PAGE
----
`It isn't cricket'

GLENN McGRATH... unerring accuracy.-S. SUBRAMANIUM

The reason why batsmen are doing so well at present is that the general quality of the bowling is very poor and accuracy, variation and imagination are almost things of the past.

Perhaps the strongest suggestion to come out of the reporting of Pakistan for ball tampering and the awarding of the final Test to England was made by Pakistan's English coach Bob Woolmer.

A very experienced coach and former Test cricketer, Woolmer's suggestion that ball tampering should be allowed goes against the spirit of the game, and all that has made the expression, "it isn't cricket" widely used throughout the world to signal unfair play.

Like the new 15-degree bent elbow, now allowed for bowlers with dubious action, it could only cause confusion and disharmony. It would also change — like the bent elbow — the balance between bat and ball.

The main platform for Woolmer's suggestion is that reverse swing was critical in maintaining the balance between bat and ball.

"I think the ball should swing and it doesn't really matter — as long as you are not using external implements like razor blades or bottle tops," he said. "Fingers, sweat and everything else mean that the ball should swing, otherwise it becomes totally a batsman's game. Nails are part of the body, if you can encourage the ball to swing that is good... for the art of cricket."

Wow! amazing stuff. But why, after 100 years plus and in an era which is claimed to be the most scientific and professional ever, do bowlers need outside aid and changes to the law when, for over a century, Test bowlers have used guile, skill, hard work and the mastery of line and length to obtain results?

Is it that the modern bowlers have lost all these abilities? Is it because coaches have followed fashion fads and theories to the detriment of good, old-fashioned technique and nous?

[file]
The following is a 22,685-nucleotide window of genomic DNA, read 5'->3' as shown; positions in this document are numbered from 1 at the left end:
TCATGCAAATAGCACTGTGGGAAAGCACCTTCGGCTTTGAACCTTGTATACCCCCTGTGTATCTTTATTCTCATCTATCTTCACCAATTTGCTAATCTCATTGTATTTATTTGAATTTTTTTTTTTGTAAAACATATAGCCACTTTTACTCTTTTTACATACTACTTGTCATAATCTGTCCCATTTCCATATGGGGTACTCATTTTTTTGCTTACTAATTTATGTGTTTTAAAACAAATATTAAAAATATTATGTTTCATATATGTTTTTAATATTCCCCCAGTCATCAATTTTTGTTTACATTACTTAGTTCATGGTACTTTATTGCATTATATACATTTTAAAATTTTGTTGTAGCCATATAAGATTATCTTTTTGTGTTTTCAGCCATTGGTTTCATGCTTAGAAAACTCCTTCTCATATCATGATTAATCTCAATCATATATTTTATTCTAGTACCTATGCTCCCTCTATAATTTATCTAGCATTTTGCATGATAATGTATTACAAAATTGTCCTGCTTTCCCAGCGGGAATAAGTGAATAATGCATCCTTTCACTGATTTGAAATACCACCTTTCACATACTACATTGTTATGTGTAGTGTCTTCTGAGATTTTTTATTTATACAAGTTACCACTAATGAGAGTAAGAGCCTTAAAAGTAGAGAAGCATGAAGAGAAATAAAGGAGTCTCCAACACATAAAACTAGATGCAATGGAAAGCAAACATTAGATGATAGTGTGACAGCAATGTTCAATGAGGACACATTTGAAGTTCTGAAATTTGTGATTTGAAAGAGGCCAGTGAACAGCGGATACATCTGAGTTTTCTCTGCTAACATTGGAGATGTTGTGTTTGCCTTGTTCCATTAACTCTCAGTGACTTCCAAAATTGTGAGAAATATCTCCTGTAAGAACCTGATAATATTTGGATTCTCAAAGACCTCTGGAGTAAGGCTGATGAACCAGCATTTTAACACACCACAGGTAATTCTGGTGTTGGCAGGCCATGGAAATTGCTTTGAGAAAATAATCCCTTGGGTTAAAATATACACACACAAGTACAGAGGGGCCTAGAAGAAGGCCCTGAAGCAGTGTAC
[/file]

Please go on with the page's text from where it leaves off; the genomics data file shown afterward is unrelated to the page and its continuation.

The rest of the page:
Why is reverse swing all the rage these days while traditional swing bowling is almost a forgotten art?

Is it because interfering with the ball — that means breaking the laws and spirit of the game — is making it too easy for bowlers to reverse swing? Or have the bowlers and coaches fine-tuned their actions to make it almost impossible to swing the ball in the legal and traditional ways?

I am all for innovations and new ideas, provided they are within the laws and spirit of the game. Bent elbows and mutilating the ball are not. As with the new bent elbow law, I cannot see Bob Woolmer's suggestion being in the best interest of the game.

Rather than suggesting ideas such as this I would recommend that the coaches concentrate on improving the fundamentals of bowling, such as line and length, variation of pace, legal swing and tactics.

Quite frankly the reason why batsmen are doing so well at present is that the general quality of the bowling is very poor and accuracy, variation and imagination are almost things of the past.

Australia's Shane Warne and Glenn McGrath are two great examples of bowlers keeping it simple. While Warne almost ripped the cover off the ball with his strong action to obtain incredible spin in his early years, these days he doesn't spin it as much, but still gets as many wickets.

He doesn't use a great deal of variation, with few flippers and wrong 'uns, but still mesmerises the batsmen with his mastery of the basics and his ability to bowl fewer bad balls than any wrist spinner in the history of the game.